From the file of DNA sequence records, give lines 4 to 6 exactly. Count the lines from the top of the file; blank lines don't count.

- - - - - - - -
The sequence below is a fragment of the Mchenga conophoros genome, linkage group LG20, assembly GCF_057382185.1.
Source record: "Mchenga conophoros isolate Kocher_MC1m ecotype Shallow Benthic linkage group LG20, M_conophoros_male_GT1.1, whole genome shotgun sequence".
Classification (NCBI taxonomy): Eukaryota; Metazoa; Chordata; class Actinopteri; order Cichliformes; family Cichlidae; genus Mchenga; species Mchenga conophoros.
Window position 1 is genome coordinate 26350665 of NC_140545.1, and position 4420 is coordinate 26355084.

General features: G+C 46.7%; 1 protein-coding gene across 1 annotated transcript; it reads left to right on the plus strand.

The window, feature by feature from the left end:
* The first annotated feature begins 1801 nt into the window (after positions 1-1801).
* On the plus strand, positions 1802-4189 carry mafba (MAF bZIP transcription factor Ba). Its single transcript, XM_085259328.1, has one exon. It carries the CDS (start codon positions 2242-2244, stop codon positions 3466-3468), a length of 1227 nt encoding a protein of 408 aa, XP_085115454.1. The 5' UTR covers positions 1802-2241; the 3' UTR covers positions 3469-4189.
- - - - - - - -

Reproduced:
Window position 1 is genome coordinate 26350665 of NC_140545.1, and position 4420 is coordinate 26355084.

General features: G+C 46.7%; 1 protein-coding gene across 1 annotated transcript; it reads left to right on the plus strand.

The window, feature by feature from the left end: